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This afternoon I listened to the recording of our third colloquium speaker, Rebecca Vivian, from Adelaide University, since I had missed the event due to a year 5 school camp. The conversation focused on computer science. It was interesting and an eye-opening account on different levels.  Rebecca first asked my colleagues for their thoughts on ‘what is computer science?’. It really is amazing, that it is an area where we are still challenged with such stereotypical images. Rebecca connected the dots. CS does not stand alone, but rather is a transdisciplinary field that extends across all careers, combining with art, fashion, business, medicine, conservation, healthcare, security, music, gaming, education et al. Yet, surprisingly only 16% of college/university students are choosing ITC or engineering pathways, when CS has already been mooted as one of the career sectors that will be one of the necessary sectors which will experience a shortfall.

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Rebecca posed both the questions and challenges that CS + Education need to address. They are many, extending from how to engage young females, other …..students, parents, teachers and community to promote and connect with CS?  How to change the culture and broaden the curriculum so students are interested, engaged and motivated to follow computer science? What are the solutions to train teachers and provide classroom support within a scaleable way?

Professional development continues to be a contentious issue. In order to attend to this area, the research team adopted Lloyd and Cochrane’s model. Teachers have advocated for sustained learning (over time), and not just ‘once off’ PD. They need both the practice and theory, and to apply and reflect on what they have learned, which is clearly demonstrated in the Lloyd & Cochrane model.

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The research team have created a MOOC, partnered with Google, which provides free online learning based on a community model. To date over 3000 resources linked to the Australian curriculum have been shared by educators, with over 5500 teachers enrolled in the course. The project continues to expand to incorporate face to face learning opportunities in order to boost engagement and provide ‘hands on learning’ opportunities. A project officer is to be appointed in each Australian state to provide these opportunities. The project has also initiated a national lending library so schools who may not have access to equipment and digital technologies can trial them (as well as access other print resources).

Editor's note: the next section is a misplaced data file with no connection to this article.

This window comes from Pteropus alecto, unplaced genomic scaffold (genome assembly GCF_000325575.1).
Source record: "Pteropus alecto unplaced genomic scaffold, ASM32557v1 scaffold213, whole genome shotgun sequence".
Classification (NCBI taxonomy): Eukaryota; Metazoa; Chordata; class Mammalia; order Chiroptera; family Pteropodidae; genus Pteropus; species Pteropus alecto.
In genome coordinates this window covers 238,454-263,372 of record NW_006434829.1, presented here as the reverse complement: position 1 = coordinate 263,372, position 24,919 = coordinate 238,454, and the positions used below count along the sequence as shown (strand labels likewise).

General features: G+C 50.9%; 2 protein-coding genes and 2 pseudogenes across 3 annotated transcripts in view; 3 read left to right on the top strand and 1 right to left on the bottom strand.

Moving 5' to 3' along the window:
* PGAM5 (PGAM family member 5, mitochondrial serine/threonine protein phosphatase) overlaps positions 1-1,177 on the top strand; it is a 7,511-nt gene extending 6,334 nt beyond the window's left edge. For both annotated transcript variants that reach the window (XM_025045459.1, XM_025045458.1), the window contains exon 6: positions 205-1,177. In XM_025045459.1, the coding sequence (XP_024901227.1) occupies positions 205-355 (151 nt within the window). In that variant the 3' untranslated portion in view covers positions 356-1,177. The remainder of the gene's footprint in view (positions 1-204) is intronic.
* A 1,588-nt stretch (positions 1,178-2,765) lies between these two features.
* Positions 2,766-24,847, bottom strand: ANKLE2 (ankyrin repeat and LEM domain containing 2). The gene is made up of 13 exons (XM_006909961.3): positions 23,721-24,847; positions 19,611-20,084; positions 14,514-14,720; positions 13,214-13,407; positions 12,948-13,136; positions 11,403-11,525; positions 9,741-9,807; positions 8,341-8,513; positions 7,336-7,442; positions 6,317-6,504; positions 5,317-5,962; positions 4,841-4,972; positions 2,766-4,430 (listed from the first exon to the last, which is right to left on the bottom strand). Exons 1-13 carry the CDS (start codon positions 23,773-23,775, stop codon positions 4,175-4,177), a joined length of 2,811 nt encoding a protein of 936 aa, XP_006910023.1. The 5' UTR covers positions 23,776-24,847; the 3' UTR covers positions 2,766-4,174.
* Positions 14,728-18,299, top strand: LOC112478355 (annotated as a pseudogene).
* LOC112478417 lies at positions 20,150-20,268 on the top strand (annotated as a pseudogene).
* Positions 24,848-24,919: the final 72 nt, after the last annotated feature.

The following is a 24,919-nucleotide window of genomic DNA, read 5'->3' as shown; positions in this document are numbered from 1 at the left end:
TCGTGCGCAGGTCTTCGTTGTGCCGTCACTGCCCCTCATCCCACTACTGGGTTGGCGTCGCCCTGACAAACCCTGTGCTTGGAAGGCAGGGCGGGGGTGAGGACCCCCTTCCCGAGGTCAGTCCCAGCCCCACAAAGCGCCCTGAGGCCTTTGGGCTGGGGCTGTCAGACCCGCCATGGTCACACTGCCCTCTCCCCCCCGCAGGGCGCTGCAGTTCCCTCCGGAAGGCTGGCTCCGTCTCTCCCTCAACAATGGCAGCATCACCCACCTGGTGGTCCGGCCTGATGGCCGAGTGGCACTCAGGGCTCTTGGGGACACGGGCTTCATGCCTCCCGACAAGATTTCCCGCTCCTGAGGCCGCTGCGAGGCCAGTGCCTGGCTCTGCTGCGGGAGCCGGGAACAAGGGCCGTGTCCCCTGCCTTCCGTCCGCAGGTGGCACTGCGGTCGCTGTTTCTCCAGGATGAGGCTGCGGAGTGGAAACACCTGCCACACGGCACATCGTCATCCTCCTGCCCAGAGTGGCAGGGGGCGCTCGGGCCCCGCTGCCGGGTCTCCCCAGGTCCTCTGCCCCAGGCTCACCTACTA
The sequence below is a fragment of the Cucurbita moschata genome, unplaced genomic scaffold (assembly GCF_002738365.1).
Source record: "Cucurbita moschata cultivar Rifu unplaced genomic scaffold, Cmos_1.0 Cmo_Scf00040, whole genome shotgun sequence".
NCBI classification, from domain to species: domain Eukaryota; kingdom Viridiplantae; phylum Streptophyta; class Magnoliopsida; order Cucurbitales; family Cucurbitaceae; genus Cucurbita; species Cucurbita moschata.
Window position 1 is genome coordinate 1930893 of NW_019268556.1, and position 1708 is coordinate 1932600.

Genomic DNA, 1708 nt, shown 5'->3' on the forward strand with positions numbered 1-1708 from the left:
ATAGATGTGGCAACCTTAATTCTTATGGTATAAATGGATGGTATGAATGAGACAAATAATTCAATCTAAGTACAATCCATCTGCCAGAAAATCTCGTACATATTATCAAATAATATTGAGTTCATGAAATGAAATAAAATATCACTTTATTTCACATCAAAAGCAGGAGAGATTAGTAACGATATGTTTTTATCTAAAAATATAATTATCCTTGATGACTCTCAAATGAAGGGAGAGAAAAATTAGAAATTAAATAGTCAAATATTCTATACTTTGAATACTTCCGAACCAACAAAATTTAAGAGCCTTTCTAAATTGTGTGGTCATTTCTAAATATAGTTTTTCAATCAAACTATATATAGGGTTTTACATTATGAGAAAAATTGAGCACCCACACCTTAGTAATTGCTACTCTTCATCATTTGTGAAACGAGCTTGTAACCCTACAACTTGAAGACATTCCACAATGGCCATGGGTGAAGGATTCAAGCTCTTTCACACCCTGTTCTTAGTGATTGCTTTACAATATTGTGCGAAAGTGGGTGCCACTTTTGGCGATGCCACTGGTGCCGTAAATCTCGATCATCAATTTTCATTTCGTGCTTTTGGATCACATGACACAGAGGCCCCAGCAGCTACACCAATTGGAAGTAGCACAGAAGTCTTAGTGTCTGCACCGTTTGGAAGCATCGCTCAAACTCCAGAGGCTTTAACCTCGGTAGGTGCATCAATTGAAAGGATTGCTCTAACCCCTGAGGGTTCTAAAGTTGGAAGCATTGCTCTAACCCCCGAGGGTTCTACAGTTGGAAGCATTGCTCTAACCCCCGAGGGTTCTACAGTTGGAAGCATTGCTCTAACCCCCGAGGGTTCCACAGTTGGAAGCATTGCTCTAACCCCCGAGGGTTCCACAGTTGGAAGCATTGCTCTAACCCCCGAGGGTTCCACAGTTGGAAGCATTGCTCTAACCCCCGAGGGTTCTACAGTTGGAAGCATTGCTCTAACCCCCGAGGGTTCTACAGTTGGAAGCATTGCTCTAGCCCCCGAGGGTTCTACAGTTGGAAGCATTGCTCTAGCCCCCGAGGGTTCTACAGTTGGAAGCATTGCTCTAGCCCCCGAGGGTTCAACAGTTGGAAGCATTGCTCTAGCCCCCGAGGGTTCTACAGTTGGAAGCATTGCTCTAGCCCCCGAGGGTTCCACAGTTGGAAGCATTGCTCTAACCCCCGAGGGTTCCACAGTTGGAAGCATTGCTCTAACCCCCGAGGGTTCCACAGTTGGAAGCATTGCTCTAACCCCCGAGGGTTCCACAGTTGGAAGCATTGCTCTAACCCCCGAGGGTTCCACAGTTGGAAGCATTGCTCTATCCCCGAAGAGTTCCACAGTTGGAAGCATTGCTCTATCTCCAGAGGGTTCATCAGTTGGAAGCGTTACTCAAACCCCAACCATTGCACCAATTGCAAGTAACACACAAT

I will be looking further into other resources that Rebecca mentioned during the colloquium, such as the which is a tool to help students learn using the power of community.  Pedagogy was also discussed – we need to move away from traditional practice and lecture format to incorporate pedagogical practice as pair programming, active learning, design thinking and computational thinking skills, collaborative learning and teamwork and self-regulated learning. As well as following up on resources that were recommended by my colleagues who participated in the colloquium – as always, part of my communities of practice, where my own ideas and thought processes are extended by their conversations and questions!

I am especially interested in the Teamwork Analytics that has been developed as part of the ongoing research. The analytics allows researchers to track a collaborative group, as well as the progression of their feelings and emotions, as they move through their inquiries. I would love to be able to use this for my case study!

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Perhaps one of the most significant points Rebecca made was the necessity to enable teachers to look at their role, as no longer the knowledge producer and ‘sage on the stage’, but to become the facilitator. Stepping back, and empowering students to be creative and solve their own problems.

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RIP Seymour Papert


Australian Curriculum Digital Technologies Curriculum

The Water Cooler

CSER Digital Technologies Education

Further reading (recommended by Rebecca Vivian):

Frieze, C & Quesenberry, J. (2016). Kicking Butt in Computer Science: Women in Computing at Carnegie Mellon University, Dog Ear Publishing: Indianapolis.

Vivian, R. (2015). A Look at IT and Engineering Enrollments in Australia, Available at:

Australian Government (2013). ICT workforce study: Meeting Australia’s future ICT skills needs, Available at:

Papert, S. (1993). Mindstorms: Children, Computers, And Powerful Ideas. The Perseus Book Group: New York.

Liben, L. & Coyle, E. (2014). Developmental Interventions to Address the STEM Gender Gap: Exploring Intended and Unintended Consequences, Advances in Child Development and Behavior, vol. 47,

WiPSCE 2016 – Workshop in Primary and Secondary Computing Education,

Transactions on Computing Education (TOCE), Available at:

Journal of Computer Science Education, Available at: